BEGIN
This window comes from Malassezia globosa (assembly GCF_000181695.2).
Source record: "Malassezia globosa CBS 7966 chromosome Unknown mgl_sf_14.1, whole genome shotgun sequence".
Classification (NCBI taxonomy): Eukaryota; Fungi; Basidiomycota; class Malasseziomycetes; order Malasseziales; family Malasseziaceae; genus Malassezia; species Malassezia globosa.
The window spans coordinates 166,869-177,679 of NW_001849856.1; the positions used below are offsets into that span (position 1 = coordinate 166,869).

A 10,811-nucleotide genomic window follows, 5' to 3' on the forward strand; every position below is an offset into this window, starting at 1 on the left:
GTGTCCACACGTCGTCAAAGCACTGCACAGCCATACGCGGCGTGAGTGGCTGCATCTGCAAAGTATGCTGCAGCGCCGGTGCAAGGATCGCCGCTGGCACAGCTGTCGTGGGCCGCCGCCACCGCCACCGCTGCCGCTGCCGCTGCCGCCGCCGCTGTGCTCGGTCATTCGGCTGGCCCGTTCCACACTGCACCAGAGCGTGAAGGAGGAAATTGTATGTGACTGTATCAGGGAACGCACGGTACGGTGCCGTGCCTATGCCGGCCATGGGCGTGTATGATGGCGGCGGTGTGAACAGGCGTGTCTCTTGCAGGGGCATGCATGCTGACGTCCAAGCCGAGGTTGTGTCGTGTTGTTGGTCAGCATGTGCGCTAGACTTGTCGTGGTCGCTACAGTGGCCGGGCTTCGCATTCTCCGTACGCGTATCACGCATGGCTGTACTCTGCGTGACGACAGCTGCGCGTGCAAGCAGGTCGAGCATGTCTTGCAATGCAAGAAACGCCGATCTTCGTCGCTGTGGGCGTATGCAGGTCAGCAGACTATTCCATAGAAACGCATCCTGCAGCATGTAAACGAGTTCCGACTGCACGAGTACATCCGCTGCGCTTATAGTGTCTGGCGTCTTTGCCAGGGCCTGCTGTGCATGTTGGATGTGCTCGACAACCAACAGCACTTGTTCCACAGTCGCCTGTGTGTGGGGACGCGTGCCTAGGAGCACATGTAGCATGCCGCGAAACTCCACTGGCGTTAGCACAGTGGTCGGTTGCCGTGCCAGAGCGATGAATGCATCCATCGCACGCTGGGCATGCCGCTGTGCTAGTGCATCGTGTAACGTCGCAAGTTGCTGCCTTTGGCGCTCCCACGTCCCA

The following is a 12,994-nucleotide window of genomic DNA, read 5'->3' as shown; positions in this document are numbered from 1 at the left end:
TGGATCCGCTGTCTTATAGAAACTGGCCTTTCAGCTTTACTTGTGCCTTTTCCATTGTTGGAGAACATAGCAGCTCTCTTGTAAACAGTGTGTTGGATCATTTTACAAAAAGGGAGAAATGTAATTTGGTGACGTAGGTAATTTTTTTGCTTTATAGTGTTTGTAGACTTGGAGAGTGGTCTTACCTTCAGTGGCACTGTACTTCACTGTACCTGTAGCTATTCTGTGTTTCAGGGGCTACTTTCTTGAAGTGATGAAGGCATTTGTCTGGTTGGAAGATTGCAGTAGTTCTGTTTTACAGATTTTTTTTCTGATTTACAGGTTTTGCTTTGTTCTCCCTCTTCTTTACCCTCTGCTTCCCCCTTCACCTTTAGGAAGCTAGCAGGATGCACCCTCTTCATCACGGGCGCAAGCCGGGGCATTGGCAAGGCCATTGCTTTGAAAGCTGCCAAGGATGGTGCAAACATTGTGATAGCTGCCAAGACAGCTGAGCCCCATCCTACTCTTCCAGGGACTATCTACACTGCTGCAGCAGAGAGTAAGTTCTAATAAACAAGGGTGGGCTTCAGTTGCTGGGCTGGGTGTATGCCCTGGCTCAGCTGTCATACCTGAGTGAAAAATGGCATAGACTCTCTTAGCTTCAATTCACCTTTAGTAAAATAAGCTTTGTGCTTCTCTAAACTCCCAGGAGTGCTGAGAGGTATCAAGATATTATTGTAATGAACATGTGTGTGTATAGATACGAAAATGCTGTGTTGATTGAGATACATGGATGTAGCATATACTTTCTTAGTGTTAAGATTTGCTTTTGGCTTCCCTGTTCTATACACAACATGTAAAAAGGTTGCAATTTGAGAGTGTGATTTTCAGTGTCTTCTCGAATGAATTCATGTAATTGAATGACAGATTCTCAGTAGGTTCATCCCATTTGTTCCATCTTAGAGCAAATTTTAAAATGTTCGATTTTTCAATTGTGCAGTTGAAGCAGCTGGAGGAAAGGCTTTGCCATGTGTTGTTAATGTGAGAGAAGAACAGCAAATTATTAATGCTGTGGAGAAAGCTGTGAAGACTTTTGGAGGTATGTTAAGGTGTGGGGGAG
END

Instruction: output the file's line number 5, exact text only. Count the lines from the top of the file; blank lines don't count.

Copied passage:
A 10,811-nucleotide genomic window follows, 5' to 3' on the forward strand; every position below is an offset into this window, starting at 1 on the left: